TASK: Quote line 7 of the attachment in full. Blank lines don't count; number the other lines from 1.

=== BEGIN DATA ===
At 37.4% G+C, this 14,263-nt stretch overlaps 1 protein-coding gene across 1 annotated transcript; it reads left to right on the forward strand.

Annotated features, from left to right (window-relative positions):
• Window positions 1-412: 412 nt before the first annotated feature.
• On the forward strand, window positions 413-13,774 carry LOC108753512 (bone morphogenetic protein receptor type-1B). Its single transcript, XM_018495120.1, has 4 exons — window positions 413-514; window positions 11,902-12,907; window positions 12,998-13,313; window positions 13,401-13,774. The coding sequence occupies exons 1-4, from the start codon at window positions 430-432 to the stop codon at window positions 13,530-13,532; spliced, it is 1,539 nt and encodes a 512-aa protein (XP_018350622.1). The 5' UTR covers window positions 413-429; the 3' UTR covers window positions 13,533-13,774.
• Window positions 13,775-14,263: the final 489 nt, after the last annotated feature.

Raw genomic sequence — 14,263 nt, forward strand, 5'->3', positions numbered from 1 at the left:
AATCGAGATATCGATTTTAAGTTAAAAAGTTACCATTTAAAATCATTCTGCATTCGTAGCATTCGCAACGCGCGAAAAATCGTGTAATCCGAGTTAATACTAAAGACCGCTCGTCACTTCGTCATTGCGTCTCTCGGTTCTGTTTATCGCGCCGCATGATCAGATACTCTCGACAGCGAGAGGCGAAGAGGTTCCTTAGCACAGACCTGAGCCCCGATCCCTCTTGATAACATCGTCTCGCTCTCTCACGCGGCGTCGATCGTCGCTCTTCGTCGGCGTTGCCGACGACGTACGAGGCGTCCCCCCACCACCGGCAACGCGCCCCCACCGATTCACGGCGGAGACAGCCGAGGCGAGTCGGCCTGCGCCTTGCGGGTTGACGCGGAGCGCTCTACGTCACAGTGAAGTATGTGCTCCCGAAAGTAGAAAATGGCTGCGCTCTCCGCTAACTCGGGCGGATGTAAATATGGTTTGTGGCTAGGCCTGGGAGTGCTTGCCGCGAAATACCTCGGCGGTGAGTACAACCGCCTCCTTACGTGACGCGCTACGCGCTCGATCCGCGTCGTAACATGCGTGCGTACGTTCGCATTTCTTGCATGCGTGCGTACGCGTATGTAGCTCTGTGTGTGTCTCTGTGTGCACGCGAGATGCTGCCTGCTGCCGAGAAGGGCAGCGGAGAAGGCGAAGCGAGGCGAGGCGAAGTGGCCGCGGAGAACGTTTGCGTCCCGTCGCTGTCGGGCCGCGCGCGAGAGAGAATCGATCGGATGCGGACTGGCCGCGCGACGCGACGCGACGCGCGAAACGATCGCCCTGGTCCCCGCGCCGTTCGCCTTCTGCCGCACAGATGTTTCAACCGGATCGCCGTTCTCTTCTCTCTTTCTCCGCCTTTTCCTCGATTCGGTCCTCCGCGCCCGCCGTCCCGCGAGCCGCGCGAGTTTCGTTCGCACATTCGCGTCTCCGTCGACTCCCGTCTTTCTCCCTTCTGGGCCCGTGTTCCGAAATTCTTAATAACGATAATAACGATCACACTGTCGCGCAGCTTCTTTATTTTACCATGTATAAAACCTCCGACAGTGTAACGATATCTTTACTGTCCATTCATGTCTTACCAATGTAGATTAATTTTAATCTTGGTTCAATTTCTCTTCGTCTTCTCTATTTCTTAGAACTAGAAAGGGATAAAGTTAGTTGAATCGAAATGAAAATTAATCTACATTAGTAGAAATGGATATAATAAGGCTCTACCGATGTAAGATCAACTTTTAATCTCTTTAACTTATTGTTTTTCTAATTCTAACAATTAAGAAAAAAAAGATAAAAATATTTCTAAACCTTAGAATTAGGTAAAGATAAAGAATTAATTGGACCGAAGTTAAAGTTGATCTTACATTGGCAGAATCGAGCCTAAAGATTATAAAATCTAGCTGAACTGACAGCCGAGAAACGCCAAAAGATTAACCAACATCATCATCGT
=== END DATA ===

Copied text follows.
AATCGAGATATCGATTTTAAGTTAAAAAGTTACCATTTAAAATCATTCTGCATTCGTAGCATTCGCAACGCGCGAAAAATCGTGTAATCCGAGTTAATACTAAAGACCGCTCGTCACTTCGTCATTGCGTCTCTCGGTTCTGTTTATCGCGCCGCATGATCAGATACTCTCGACAGCGAGAGGCGAAGAGGTTCCTTAGCACAGACCTGAGCCCCGATCCCTCTTGATAACATCGTCTCGCTCTCTCACGCGGCGTCGATCGTCGCTCTTCGTCGGCGTTGCCGACGACGTACGAGGCGTCCCCCCACCACCGGCAACGCGCCCCCACCGATTCACGGCGGAGACAGCCGAGGCGAGTCGGCCTGCGCCTTGCGGGTTGACGCGGAGCGCTCTACGTCACAGTGAAGTATGTGCTCCCGAAAGTAGAAAATGGCTGCGCTCTCCGCTAACTCGGGCGGATGTAAATATGGTTTGTGGCTAGGCCTGGGAGTGCTTGCCGCGAAATACCTCGGCGGTGAGTACAACCGCCTCCTTACGTGACGCGCTACGCGCTCGATCCGCGTCGTAACATGCGTGCGTACGTTCGCATTTCTTGCATGCGTGCGTACGCGTATGTAGCTCTGTGTGTGTCTCTGTGTGCACGCGAGATGCTGCCTGCTGCCGAGAAGGGCAGCGGAGAAGGCGAAGCGAGGCGAGGCGAAGTGGCCGCGGAGAACGTTTGCGTCCCGTCGCTGTCGGGCCGCGCGCGAGAGAGAATCGATCGGATGCGGACTGGCCGCGCGACGCGACGCGACGCGCGAAACGATCGCCCTGGTCCCCGCGCCGTTCGCCTTCTGCCGCACAGATGTTTCAACCGGATCGCCGTTCTCTTCTCTCTTTCTCCGCCTTTTCCTCGATTCGGTCCTCCGCGCCCGCCGTCCCGCGAGCCGCGCGAGTTTCGTTCGCACATTCGCGTCTCCGTCGACTCCCGTCTTTCTCCCTTCTGGGCCCGTGTTCCGAAATTCTTAATAACGATAATAACGATCACACTGTCGCGCAGCTTCTTTATTTTACCATGTATAAAACCTCCGACAGTGTAACGATATCTTTACTGTCCATTCATGTCTTACCAATGTAGATTAATTTTAATCTTGGTTCAATTTCTCTTCGTCTTCTCTATTTCTTAGAACTAGAAAGGGATAAAGTTAGTTGAATCGAAATGAAAATTAATCTACATTAGTAGAAATGGATATAATAAGGCTCTACCGATGTAAGATCAACTTTTAATCTCTTTAACTTATTGTTTTTCTAATTCTAACAATTAAGAAAAAAAAGATAAAAATATTTCTAAACCTTAGAATTAGGTAAAGATAAAGAATTAATTGGACCGAAGTTAAAGTTGATCTTACATTGGCAGAATCGAGCCTAAAGATTATAAAATCTAGCTGAACTGACAGCCGAGAAACGCCAAAAGATTAACCAACATCATCATCGT